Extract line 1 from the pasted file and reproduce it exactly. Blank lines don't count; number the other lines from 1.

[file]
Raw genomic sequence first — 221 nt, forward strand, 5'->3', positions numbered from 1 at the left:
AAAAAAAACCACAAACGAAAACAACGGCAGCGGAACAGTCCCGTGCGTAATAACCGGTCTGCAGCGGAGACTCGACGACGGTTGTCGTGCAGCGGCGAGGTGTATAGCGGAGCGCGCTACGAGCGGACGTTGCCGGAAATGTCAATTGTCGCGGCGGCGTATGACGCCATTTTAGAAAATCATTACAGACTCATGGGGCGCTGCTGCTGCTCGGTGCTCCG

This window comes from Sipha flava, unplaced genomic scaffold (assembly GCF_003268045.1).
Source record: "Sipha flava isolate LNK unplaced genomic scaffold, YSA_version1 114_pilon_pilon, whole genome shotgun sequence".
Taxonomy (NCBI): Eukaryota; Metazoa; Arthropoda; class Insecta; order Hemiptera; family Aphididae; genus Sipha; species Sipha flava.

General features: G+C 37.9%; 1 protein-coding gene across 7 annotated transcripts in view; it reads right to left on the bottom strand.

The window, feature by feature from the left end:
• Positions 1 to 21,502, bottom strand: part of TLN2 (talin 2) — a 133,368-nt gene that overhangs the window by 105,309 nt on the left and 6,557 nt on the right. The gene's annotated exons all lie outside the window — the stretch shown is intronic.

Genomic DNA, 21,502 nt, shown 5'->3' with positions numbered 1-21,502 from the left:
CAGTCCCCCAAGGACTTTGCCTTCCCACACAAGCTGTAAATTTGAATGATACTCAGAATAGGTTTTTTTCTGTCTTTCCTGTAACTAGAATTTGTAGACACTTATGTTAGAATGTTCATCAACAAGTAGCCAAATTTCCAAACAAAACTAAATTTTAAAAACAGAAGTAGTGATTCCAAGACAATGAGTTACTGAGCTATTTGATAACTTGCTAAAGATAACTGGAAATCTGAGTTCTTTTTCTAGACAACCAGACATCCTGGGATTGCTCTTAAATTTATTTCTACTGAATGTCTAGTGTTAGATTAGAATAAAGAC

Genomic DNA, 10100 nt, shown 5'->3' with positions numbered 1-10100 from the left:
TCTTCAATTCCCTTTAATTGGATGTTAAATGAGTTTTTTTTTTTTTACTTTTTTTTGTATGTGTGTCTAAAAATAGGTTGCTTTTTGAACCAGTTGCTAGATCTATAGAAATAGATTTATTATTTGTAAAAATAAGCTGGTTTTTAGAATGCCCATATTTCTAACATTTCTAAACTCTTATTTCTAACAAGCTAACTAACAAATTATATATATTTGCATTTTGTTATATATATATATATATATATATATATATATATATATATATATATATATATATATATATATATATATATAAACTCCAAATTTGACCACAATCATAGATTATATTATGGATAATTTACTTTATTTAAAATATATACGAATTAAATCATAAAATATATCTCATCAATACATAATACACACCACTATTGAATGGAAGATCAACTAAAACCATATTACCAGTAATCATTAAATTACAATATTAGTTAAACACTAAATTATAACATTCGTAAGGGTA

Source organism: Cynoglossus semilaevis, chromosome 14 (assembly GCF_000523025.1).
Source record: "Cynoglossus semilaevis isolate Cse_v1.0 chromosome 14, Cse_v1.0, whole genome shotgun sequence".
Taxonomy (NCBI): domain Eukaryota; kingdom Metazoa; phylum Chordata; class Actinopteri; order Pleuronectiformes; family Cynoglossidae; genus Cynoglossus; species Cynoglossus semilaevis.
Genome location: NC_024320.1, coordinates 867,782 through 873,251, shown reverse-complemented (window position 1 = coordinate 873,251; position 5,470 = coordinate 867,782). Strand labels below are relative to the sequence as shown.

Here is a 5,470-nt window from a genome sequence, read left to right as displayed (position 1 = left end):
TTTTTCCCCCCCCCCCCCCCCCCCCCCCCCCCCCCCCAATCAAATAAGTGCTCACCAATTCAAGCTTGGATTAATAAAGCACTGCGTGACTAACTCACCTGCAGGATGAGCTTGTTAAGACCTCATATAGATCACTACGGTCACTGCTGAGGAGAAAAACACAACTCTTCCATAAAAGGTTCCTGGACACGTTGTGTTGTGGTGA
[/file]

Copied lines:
Raw genomic sequence first — 221 nt, forward strand, 5'->3', positions numbered from 1 at the left: